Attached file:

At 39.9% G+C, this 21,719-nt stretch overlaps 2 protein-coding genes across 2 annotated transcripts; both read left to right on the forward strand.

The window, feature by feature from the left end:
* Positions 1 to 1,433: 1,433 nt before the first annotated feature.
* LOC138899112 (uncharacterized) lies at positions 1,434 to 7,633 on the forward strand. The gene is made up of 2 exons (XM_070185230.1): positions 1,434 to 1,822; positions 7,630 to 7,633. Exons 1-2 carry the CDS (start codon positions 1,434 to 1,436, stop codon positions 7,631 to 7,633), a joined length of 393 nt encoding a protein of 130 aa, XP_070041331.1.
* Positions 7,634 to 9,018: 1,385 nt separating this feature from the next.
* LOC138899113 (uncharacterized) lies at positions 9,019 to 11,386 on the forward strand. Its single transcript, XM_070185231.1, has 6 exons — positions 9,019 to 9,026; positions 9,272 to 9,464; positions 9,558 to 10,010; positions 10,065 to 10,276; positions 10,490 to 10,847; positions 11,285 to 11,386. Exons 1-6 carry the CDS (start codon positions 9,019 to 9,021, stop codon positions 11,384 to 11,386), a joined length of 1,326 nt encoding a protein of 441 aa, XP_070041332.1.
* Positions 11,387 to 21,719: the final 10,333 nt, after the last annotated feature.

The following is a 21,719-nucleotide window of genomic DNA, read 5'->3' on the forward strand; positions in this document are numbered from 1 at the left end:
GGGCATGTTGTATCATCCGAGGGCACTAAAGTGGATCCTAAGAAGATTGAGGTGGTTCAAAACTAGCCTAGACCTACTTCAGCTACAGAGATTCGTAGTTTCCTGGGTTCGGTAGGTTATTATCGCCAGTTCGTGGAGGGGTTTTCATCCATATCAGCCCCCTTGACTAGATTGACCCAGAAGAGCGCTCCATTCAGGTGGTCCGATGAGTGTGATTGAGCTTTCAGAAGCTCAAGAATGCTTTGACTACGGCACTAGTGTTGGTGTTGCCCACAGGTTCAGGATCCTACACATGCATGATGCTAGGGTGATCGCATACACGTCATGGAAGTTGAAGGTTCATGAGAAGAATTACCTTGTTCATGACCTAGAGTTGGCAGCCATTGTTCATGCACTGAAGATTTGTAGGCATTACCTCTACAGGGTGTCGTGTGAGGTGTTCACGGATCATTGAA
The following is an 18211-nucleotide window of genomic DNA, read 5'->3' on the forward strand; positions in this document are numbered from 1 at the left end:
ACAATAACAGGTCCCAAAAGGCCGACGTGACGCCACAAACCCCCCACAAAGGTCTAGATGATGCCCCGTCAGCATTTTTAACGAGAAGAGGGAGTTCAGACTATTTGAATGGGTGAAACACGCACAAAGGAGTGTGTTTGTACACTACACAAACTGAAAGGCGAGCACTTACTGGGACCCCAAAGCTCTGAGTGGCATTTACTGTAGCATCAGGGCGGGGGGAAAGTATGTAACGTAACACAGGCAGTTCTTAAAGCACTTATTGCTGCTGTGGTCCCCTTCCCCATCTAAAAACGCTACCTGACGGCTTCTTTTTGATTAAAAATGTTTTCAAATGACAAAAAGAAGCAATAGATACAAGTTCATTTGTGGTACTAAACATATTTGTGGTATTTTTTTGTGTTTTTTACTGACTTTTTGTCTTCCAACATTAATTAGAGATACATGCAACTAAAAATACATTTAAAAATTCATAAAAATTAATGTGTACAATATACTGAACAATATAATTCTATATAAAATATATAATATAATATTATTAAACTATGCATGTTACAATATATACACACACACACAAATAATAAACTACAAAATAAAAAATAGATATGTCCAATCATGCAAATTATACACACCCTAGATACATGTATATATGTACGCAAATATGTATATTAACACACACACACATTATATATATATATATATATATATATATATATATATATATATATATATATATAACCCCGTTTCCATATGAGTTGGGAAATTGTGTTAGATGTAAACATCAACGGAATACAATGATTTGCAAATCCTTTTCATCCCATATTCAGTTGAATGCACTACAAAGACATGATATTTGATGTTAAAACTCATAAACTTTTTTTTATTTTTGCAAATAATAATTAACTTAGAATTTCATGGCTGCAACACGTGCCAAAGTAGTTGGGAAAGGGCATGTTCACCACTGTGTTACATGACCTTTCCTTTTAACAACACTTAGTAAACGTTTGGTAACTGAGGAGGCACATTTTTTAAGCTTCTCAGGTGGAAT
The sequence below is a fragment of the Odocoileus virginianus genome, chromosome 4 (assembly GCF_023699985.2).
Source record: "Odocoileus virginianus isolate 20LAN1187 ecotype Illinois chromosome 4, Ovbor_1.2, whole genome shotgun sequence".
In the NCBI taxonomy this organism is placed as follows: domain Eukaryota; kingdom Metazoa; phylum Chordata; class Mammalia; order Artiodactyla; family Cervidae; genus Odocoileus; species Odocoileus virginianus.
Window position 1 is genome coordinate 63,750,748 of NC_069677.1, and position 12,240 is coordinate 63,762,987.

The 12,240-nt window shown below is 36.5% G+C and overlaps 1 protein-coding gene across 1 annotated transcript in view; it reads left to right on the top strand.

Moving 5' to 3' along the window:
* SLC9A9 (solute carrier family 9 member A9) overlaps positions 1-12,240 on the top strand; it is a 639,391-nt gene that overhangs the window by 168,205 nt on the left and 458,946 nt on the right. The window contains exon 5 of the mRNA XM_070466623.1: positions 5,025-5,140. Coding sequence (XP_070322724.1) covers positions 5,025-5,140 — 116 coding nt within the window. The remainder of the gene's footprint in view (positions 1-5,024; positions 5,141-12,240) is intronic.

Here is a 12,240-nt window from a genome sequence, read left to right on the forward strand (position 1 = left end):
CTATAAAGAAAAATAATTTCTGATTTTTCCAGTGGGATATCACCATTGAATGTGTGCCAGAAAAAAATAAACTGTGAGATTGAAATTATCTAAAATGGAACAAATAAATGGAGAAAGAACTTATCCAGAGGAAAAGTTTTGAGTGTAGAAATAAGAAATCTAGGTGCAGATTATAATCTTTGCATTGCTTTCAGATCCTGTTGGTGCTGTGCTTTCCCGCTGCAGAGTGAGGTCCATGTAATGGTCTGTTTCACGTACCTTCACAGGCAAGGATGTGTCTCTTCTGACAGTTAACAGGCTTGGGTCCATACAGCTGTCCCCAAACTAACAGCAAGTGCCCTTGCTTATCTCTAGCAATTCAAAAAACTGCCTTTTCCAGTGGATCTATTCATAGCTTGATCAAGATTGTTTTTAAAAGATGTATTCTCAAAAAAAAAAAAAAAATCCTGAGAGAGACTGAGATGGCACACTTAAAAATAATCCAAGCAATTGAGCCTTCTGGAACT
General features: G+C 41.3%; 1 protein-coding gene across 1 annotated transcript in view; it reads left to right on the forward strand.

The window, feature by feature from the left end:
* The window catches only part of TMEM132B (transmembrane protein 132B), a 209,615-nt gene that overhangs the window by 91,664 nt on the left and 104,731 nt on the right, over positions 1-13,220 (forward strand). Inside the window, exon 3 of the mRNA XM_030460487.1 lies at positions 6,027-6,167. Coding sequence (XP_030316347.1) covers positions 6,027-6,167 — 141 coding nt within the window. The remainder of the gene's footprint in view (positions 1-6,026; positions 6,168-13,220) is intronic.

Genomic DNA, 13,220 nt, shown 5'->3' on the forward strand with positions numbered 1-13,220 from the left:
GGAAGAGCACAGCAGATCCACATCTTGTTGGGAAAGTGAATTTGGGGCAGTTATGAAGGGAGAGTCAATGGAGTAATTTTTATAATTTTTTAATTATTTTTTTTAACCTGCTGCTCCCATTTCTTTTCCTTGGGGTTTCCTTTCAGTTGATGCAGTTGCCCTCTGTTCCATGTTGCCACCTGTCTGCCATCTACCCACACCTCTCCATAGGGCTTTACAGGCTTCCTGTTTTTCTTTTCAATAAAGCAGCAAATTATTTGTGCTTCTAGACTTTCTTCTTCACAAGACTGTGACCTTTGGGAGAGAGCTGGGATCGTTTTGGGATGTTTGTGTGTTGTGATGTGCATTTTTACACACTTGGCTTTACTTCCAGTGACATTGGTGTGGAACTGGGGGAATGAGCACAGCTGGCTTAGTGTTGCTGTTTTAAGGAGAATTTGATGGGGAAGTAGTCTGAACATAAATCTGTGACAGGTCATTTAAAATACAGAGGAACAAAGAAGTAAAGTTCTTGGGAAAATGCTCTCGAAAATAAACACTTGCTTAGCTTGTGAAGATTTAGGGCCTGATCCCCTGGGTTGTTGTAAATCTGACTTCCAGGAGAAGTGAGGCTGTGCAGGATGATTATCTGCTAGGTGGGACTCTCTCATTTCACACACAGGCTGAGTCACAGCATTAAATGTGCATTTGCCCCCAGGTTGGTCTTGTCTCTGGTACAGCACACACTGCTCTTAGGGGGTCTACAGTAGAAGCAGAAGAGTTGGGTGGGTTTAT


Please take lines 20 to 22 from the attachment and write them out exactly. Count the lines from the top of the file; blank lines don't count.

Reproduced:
CTATAAAGAAAAATAATTTCTGATTTTTCCAGTGGGATATCACCATTGAATGTGTGCCAGAAAAAAATAAACTGTGAGATTGAAATTATCTAAAATGGAACAAATAAATGGAGAAAGAACTTATCCAGAGGAAAAGTTTTGAGTGTAGAAATAAGAAATCTAGGTGCAGATTATAATCTTTGCATTGCTTTCAGATCCTGTTGGTGCTGTGCTTTCCCGCTGCAGAGTGAGGTCCATGTAATGGTCTGTTTCACGTACCTTCACAGGCAAGGATGTGTCTCTTCTGACAGTTAACAGGCTTGGGTCCATACAGCTGTCCCCAAACTAACAGCAAGTGCCCTTGCTTATCTCTAGCAATTCAAAAAACTGCCTTTTCCAGTGGATCTATTCATAGCTTGATCAAGATTGTTTTTAAAAGATGTATTCTCAAAAAAAAAAAAAAAATCCTGAGAGAGACTGAGATGGCACACTTAAAAATAATCCAAGCAATTGAGCCTTCTGGAACT
General features: G+C 41.3%; 1 protein-coding gene across 1 annotated transcript in view; it reads left to right on the forward strand.

The window, feature by feature from the left end: